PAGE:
iPad 3 review

Sharper screen, faster innards - but is it worth the update?

new iPad 3 review
The definitive new iPad 3 review

Why you can trust TechRadar We spend hours testing every product or service we review, so you can be sure you’re buying the best. Find out more about how we test.

New iPad 3 review

It's almost impossible to give a verdict on an Apple product that everyone will agree with, as there's so much about its devices that's entirely subjective, bringing responses no other product could manage.

The iPad 3, like many of Apple's products, is a little overpriced for what it delivers, and still lacks some key features. But given the sheer volume of people that queue up for days on end just to get their hands on one, are these really the problems some critics would have you believe?

We liked

Well, the first and most obvious highlight on the iPad 3 is the Retina Display. We've talked about it at great length throughout this whopping review and it's the one element that never failed to impress us no matter what application was running on the screen.

It's clear, it's bright, it's crisp; essentially it properly expands the smartphone experience onto a larger tablet and takes us into a new generation of displays.

We're also fans of the design of the iPad - and yes, we know it's the same as before. We're not sold on the fact it's heavier than the previous iteration, but the build quality is something most other manufacturers long for, and are constantly trying to ape.

Then there's the improved graphical performance, although not necessarily for the gaming aspect just yet. The titles we had a play with on the new iPad weren't visually arresting enough for us to proclaim the device the next coming in portable gaming, but combined with the improved screen offered something that will have others in the handheld market a little bit fearful.

And then there's the user interface - another element that polarises opinion. We're pretty agnostic here at TechRadar, and while we appreciate the power that can be had from widgets, there's something about the simplicity of the iOS UI that we just love - and simplicity counts for a huge amount in the burgeoning tablet market.

There will always be those that hate the lack of widgets, customisable home screens and more intuitive notification bars (and we salute you for that) but if you're in that camp, you're probably not even bothering to read this review as you know what you're getting with an Apple device.

We disliked

For all its power, there are still some elements of the iPad 3 that could be improved in our opinion. The first is the fact the device will heat up quite considerably under medium-term use (depending on the apps you're running), which could really disconcert some users; despite the fact it didn't seem to have a huge impact on battery life.

Then there's the things that make it feel like a second class citizen to the iPhone 4S: no location-based fun in the Reminders is an odd choices for this supposedly flagship device.

We're not going to criticise it for not being quad core considering there's no valid reason for such a chipset as yet in a tablet - but if the market shows there's a need for such power, the iPad 3 will look a little behind the curve.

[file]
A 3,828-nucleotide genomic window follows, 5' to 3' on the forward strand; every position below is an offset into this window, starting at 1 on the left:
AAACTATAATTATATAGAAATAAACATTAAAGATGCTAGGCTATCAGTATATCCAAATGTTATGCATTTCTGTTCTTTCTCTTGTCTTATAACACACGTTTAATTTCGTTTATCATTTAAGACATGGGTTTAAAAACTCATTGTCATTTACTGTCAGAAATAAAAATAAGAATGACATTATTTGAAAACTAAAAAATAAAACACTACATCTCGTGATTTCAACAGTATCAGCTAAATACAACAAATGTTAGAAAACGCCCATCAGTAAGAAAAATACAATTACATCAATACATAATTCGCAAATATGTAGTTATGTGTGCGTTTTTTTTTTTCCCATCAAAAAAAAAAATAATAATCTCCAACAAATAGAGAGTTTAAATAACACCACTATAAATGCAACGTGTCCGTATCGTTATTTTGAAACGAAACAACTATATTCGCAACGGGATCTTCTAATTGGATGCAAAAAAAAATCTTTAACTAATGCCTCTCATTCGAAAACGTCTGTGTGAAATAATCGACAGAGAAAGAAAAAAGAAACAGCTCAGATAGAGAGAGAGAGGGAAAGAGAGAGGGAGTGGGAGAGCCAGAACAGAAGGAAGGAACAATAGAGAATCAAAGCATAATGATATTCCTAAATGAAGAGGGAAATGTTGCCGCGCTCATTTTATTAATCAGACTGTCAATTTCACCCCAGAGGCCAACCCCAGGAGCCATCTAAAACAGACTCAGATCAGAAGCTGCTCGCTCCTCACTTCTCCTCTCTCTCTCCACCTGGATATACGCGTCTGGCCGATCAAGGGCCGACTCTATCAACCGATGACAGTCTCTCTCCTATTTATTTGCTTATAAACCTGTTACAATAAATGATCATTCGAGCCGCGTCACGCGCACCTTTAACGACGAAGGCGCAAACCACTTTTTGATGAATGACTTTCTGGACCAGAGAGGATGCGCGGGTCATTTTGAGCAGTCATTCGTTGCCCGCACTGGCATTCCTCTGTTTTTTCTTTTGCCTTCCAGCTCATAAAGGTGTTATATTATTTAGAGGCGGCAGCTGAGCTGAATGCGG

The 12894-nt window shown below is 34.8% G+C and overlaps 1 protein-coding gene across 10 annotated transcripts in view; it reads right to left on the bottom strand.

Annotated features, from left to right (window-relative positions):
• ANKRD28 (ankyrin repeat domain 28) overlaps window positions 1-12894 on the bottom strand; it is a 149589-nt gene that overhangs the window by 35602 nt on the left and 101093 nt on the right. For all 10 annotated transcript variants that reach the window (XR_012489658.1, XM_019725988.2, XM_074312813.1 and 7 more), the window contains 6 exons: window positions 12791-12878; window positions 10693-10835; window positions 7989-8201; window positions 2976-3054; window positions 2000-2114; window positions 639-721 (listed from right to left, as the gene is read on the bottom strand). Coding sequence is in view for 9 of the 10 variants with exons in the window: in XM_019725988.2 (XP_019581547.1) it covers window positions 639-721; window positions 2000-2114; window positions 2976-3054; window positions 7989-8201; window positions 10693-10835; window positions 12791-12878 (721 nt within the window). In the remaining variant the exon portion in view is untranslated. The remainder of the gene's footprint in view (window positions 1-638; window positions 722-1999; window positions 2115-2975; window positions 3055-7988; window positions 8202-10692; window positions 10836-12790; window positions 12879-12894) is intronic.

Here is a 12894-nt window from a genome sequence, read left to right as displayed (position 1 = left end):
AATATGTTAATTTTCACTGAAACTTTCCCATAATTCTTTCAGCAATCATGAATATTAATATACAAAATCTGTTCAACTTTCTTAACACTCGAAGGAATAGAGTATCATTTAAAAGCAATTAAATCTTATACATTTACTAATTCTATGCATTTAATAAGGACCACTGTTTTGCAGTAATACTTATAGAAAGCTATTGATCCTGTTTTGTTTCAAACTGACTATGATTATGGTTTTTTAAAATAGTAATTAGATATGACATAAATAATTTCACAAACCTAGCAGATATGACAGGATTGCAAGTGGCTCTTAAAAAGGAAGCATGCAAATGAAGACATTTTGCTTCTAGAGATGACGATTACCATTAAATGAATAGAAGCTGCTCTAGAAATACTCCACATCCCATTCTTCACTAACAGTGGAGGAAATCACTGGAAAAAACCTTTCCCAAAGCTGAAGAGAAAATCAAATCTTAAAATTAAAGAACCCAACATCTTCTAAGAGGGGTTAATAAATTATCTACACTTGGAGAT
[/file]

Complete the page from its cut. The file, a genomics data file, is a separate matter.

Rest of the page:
The design is by no means terrible, but given Apple is a company that prides itself on design, adding heft and thickness to the new iPad seems an odd choice, and gives your arm an unwanted workout during a movie session.

And there's the issue of storage too: we suggest you steer clear of the 16GB model if you're going to be using a lot of apps or downloading HD films, as you'll find the space is used up pretty darn quick and you'll have to start deciding between different types of content.


Despite the above negative points, there's no doubt we're still looking at a top contender in the tablet race once again. Apple's greatest strength has always been fusing together some headline features with an OS that just works, and will appeal to the largest amount of people.

Should you buy it over the £399 of the iPad 4 or the £269 of the iPad mini? There's no doubt there's a LOT better on the tablet front out there these days, and an extra £40 for a tablet means you should always look at the newer model, especially if you're shelling out that much.

In short: if you've got an iPad 2, or don't really care about visuals, then you should stick with / purchase the now much cheaper pad, but the smaller and more value-friendly Nexus 7 is even better than the iPad 4 in our eyes, so really think if you need that extra screen size.

It's a decent budget version and is really the iPad 4 with a slightly less impressive spec list - we can't really recommend it over the new version, but if you are given it for a present for some reason, it's still a great tablet to have around.

Gareth Beavis
Formerly Global Editor in Chief

Gareth has been part of the consumer technology world in a career spanning three decades. He started life as a staff writer on the fledgling TechRadar, and has grown with the site (primarily as phones, tablets and wearables editor) until becoming Global Editor in Chief in 2018. Gareth has written over 4,000 articles for TechRadar, has contributed expert insight to a number of other publications, chaired panels on zeitgeist technologies, presented at the Gadget Show Live as well as representing the brand on TV and radio for multiple channels including Sky, BBC, ITV and Al-Jazeera. Passionate about fitness, he can bore anyone rigid about stress management, sleep tracking, heart rate variance as well as bemoaning something about the latest iPhone, Galaxy or OLED TV.